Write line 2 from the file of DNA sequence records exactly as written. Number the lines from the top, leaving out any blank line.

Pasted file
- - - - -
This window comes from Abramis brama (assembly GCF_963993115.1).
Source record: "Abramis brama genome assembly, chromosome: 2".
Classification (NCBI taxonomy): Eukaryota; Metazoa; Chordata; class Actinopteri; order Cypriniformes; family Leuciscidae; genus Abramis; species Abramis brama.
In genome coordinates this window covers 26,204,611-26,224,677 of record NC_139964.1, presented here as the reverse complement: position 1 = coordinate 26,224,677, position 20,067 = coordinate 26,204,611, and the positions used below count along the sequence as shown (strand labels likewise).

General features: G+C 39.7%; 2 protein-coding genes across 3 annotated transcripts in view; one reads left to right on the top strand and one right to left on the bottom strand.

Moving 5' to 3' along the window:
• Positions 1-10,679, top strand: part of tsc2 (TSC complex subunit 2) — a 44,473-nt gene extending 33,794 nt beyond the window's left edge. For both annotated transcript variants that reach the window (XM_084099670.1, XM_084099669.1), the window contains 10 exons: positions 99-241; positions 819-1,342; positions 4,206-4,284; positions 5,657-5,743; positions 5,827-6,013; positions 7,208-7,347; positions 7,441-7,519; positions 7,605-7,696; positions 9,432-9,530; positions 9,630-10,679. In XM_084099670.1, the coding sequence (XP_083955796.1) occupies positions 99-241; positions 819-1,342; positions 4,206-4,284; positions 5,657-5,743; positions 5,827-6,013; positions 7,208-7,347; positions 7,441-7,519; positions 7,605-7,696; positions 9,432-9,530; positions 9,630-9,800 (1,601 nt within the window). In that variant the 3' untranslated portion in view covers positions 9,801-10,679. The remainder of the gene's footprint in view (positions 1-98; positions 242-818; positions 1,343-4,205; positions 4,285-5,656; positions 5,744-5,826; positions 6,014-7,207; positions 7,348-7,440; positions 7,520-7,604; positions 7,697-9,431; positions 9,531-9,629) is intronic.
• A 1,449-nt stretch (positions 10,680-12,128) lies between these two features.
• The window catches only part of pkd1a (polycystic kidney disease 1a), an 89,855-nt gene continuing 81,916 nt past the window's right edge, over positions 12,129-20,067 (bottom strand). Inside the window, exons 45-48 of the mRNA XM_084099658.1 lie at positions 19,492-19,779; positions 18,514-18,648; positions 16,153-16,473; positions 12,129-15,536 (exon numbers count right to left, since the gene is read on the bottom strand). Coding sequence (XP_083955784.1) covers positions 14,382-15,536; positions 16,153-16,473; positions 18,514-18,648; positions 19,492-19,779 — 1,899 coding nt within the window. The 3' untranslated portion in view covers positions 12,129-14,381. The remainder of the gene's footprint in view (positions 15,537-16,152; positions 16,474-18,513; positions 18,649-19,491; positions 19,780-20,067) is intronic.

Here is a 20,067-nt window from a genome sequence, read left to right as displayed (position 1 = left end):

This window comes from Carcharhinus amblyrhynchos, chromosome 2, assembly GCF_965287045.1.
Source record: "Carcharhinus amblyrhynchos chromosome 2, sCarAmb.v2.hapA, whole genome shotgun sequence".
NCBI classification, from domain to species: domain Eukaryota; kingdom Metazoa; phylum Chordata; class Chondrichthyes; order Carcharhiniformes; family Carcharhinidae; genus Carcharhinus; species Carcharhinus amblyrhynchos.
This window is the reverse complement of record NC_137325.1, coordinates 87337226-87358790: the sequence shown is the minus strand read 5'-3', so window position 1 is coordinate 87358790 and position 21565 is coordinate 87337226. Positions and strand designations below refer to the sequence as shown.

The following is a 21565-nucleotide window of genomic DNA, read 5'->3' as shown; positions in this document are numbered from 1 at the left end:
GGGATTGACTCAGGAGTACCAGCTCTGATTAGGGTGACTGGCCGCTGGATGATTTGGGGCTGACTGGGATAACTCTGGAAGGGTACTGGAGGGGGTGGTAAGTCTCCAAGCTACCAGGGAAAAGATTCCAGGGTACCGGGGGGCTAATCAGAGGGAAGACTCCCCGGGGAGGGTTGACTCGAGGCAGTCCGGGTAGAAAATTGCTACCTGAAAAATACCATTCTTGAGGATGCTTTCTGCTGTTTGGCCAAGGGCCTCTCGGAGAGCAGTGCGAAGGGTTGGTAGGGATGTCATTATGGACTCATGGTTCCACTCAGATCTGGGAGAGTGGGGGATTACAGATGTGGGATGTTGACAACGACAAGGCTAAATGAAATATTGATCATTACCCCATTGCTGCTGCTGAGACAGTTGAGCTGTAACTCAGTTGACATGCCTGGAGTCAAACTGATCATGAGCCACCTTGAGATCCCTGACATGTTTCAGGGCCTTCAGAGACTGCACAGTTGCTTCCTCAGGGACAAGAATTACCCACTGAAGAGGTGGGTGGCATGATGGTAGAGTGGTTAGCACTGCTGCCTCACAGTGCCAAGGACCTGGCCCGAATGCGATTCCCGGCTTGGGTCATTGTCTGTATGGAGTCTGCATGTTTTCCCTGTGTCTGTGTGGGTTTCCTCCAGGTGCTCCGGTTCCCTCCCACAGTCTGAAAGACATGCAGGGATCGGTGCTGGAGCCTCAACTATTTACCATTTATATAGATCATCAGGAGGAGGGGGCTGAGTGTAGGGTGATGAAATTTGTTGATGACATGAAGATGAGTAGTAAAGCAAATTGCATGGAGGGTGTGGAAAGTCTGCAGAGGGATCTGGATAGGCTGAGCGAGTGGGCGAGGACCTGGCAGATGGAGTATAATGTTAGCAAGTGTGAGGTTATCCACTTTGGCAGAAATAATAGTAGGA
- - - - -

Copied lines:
Source record: "Abramis brama genome assembly, chromosome: 2".